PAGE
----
Thumbnail image of: Ingrown Toenail: Illustration

Ingrown Toenail

What is an ingrown toenail?

An ingrown toenail is a toenail that grows into the skin or tissue around your toenail. Most often, the problem affects the big toe.

What is the cause?

There are several possible causes of an ingrown toenail:

  • Cutting the nail shorter on the sides instead of straight across
  • Wearing shoes or boots that are too tight
  • Injuries from direct blows or a lot of kicking, such as playing soccer

Ingrown toenails may run in families. You may be born with nails shaped in ways that tend to grow into the skin.

What are the symptoms?

Symptoms may include:

  • Painful, red, swollen skin around the nail
  • If the area becomes infected, you may have fluid and pus draining from the skin around the nail

How is it diagnosed?

Your healthcare provider will ask about your symptoms and medical history and examine you.

How is it treated?

If you have diabetes, see your healthcare provider for treatment of an ingrown toenail. Otherwise, to treat this condition:

  • Soak your foot in a basin of warm water 2 or 3 times a day.
  • Lift the corner of the nail with an orange stick, tip of a metal nail file, or pair of tweezers and place a small piece of cotton under this part of the nail. Change the piece of cotton every day.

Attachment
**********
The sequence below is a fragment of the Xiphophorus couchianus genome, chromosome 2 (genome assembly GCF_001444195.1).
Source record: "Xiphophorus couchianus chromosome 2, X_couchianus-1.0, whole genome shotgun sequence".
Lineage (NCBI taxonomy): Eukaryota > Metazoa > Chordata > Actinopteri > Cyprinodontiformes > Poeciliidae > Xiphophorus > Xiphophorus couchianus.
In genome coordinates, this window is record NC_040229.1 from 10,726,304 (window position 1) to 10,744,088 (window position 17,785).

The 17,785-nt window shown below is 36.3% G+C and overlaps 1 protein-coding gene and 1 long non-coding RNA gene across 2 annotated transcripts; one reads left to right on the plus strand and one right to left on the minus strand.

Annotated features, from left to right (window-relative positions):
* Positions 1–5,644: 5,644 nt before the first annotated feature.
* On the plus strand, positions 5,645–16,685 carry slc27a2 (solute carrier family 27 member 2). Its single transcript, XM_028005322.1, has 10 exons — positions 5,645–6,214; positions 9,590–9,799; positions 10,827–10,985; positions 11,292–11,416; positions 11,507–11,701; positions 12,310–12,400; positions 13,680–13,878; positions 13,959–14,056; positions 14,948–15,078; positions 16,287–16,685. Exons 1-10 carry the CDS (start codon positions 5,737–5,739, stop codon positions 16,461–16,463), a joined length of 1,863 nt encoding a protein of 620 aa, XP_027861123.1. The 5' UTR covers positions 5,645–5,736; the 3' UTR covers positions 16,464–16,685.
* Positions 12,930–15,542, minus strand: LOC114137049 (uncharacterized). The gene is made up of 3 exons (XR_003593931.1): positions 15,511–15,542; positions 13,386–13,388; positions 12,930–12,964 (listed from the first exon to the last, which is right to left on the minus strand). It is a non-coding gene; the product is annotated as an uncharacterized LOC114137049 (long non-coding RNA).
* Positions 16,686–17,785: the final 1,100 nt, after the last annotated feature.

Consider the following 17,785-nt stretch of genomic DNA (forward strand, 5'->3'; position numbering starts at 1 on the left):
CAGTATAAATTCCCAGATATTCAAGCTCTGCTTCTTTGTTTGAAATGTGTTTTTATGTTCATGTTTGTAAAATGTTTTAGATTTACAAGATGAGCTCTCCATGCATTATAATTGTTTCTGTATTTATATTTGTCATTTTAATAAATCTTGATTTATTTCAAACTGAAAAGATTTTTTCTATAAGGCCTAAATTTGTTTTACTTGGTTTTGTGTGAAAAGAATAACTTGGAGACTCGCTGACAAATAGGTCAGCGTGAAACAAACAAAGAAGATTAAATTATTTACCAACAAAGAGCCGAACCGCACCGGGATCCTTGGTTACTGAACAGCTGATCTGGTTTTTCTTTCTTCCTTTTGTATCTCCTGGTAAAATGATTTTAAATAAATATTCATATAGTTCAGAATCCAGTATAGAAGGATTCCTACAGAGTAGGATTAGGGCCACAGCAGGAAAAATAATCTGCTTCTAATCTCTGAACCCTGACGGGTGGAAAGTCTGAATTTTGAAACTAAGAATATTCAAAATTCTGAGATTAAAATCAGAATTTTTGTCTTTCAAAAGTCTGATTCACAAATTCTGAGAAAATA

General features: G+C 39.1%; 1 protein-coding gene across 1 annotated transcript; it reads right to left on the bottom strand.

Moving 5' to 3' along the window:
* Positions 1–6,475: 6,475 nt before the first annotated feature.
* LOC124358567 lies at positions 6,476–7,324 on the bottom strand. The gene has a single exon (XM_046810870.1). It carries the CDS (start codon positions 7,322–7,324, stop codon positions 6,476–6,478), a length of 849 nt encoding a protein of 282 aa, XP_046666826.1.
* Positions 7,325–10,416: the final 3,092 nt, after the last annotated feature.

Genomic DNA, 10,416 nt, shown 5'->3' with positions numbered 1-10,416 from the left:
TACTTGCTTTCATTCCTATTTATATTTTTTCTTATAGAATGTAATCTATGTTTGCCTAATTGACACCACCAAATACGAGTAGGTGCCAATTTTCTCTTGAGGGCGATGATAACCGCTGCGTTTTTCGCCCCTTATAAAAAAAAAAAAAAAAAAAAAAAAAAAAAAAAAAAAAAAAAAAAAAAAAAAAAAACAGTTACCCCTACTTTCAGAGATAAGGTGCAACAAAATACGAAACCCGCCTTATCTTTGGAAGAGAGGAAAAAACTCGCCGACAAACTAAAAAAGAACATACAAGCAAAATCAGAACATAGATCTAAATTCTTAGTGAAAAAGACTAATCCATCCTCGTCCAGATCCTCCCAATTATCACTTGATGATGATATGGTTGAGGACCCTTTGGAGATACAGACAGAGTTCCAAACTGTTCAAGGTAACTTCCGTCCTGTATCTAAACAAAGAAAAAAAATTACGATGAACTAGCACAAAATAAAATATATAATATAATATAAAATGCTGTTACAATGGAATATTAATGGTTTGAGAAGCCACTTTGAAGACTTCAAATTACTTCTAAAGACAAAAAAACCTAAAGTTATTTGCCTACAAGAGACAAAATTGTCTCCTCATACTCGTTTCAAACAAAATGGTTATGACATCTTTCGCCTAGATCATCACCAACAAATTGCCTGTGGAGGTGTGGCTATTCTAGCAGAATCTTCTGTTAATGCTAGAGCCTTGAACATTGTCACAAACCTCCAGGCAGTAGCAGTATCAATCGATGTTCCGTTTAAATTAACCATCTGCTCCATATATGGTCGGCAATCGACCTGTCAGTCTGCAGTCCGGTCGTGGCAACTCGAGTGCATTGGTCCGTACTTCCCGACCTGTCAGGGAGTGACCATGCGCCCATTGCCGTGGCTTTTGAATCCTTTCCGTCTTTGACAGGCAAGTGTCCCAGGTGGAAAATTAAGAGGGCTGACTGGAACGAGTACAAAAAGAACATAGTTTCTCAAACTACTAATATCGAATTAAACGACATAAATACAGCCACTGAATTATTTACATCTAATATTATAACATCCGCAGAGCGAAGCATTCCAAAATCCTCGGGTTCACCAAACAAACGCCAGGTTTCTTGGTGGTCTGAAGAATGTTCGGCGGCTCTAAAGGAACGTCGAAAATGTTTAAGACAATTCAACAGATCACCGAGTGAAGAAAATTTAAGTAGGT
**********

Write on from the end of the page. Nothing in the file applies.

• Keep your feet clean and dry.
  • Wear open-toed shoes or sandals.

If your toe is infected, you may need to take antibiotics.

If the ingrown nail does not get better, your healthcare provider may need to remove all or part of the nail. Your provider will use a numbing medicine before doing this.

How can I prevent an ingrown toenail?

  • Trim your toenails straight across, using a nail clipper. Never cut down corners.
  • Make sure your shoes fit well. Wear shoes that do not cramp your toes.
  • If your job or sport could injure your toes, wear protective footwear.
Developed by RelayHealth.
Adult Advisor 2015.1 published by RelayHealth.
Last modified: 2014-10-06
Last reviewed: 2014-10-06
This content is reviewed periodically and is subject to change as new health information becomes available. The information is intended to inform and educate and is not a replacement for medical evaluation, advice, diagnosis or treatment by a healthcare professional.
Copyright ©1986-2015 McKesson Corporation and/or one of its subsidiaries. All rights reserved.

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